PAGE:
By Emily Hunter and Rusty Russell, Field Book Project
Last summer, Field Book Project staff and interns began to catalog the hundreds of field books that are in the care of the Department of Botany. This summer, the Field Book Project has reached a significant milestone. As of this writing, the final collection of Botany field books is being cataloged -- at least for now. “At least for now” because while the current cache of Botany field books has been documented they, like all of the collections at the National Museum of Natural History, grow and diversify. Field books are still being “found”, and some day current staff will contribute their own field books. For now, the Field Book Project only catalogs the field notes of inactive collectors.
The numbers are far greater than the original estimates. To date the Field Book Project has cataloged 1,018 botanical field books created by 168 field biologists. Many of these field books have received special conservation attention from experts at the SI Archives, and now exist in a more controlled environment. We’ve created consistent records and access points that ultimately make the field books and their content more accessible to researchers. The short version? You will have an easier time finding and using these field books.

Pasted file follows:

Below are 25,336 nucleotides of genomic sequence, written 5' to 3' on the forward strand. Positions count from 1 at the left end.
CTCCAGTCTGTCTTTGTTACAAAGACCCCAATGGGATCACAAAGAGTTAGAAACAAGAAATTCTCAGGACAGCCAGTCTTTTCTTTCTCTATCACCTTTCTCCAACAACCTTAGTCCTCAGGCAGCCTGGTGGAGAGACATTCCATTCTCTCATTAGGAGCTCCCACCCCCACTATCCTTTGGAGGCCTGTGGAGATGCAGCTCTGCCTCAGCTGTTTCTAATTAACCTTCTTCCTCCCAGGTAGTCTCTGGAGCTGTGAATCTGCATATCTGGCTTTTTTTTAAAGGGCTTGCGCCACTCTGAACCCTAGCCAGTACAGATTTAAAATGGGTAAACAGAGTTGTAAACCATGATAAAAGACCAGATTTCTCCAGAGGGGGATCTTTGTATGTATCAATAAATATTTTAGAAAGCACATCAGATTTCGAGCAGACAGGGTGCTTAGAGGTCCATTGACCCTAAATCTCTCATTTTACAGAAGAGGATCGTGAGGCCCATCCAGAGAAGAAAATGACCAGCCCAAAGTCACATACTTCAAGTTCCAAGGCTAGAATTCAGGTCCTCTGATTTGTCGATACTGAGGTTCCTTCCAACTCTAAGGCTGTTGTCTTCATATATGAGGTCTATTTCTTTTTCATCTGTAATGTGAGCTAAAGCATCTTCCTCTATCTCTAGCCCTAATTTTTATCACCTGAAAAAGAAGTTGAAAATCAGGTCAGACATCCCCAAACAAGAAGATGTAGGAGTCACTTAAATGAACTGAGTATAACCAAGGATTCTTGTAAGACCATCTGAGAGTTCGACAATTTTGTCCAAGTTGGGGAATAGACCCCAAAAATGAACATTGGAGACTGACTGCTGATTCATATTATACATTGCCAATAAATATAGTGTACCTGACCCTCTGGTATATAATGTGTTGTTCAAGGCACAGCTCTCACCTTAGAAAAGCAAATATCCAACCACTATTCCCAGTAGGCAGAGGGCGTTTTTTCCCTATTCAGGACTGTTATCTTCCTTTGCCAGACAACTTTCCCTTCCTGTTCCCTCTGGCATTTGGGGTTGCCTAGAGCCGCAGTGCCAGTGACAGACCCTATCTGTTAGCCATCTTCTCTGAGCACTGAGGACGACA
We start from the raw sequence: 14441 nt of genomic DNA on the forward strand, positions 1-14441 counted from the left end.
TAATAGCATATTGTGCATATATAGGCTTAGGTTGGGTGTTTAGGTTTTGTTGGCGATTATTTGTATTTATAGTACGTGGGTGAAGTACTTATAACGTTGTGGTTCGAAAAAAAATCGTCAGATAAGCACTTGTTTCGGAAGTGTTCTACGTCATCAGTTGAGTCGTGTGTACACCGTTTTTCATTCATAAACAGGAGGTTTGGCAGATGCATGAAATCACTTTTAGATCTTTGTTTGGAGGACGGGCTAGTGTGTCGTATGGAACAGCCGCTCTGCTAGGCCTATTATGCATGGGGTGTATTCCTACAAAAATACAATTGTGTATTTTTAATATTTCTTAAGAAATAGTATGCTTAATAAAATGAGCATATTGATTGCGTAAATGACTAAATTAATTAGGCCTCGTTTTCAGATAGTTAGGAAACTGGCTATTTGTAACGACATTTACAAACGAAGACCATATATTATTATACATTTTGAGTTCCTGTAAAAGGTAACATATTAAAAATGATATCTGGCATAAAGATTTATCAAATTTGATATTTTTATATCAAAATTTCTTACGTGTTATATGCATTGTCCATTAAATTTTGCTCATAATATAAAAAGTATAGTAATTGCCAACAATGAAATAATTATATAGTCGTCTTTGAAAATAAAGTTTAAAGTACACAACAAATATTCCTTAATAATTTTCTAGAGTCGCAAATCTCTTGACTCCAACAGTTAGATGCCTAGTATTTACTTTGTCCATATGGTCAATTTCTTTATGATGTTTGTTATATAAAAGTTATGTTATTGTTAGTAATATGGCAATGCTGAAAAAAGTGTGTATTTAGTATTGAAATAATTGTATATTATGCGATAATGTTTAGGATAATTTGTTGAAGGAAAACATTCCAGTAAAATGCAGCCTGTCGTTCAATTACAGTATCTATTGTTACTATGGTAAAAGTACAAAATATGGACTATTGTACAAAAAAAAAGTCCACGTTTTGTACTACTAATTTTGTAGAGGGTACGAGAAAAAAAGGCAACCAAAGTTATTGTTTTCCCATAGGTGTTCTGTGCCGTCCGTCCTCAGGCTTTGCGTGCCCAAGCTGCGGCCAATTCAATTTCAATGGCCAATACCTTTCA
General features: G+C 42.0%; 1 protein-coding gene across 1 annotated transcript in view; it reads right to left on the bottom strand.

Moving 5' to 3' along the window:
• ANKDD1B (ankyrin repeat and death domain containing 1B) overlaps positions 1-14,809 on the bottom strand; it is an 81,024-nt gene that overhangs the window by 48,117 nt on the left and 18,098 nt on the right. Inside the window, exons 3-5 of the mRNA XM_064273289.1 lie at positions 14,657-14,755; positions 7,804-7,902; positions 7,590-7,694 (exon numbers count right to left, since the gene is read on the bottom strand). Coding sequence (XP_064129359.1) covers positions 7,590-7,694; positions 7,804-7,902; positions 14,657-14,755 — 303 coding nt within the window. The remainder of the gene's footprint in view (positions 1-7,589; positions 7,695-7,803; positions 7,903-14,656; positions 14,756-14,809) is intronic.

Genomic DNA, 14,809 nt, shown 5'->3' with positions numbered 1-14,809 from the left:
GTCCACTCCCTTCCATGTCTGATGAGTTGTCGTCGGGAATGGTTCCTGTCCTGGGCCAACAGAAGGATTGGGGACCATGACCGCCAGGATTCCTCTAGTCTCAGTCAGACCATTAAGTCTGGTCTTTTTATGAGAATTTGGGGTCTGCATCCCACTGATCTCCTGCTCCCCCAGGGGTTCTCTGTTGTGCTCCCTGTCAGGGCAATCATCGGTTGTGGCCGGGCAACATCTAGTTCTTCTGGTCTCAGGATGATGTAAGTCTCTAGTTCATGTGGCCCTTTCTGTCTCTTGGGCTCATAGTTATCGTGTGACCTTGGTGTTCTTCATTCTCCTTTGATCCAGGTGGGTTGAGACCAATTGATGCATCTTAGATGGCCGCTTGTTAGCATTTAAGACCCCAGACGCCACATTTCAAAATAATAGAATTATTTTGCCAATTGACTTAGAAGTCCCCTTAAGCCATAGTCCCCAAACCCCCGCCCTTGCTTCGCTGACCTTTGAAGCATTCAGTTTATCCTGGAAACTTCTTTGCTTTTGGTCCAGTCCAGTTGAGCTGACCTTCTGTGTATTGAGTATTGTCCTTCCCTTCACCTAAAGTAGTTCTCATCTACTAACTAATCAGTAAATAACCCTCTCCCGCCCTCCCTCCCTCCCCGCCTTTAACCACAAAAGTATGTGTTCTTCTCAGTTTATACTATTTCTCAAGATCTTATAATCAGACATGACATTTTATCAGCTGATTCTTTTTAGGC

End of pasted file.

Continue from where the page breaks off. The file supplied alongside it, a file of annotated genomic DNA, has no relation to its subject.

In 1980 former Botany Librarian Ruth Schallert prepared an inventory of field books being stored in the Botany Library. For more than two decades, this listing was the only electronically available field book resource on the NMNH website. In the course of cataloging, however, we have found that some of the field books were missing. Their current storage in the Natural History Library improves our ability to maintain and preserve the Botany field books. The task of digitally scanning field books has begun, and soon researchers will be able to locate field book items through the catalog by several access points (dates, creator, locality, and others) and be able to see and read the individual field book pages.
Field books are the original source of information for collecting activities and the resulting collections. They are, therefore, even more important than specimen labels. The impact of reaching this milestone in Botany is significant in terms of improved access to this critical data, all of which bodes well for research and collections programs in the Department.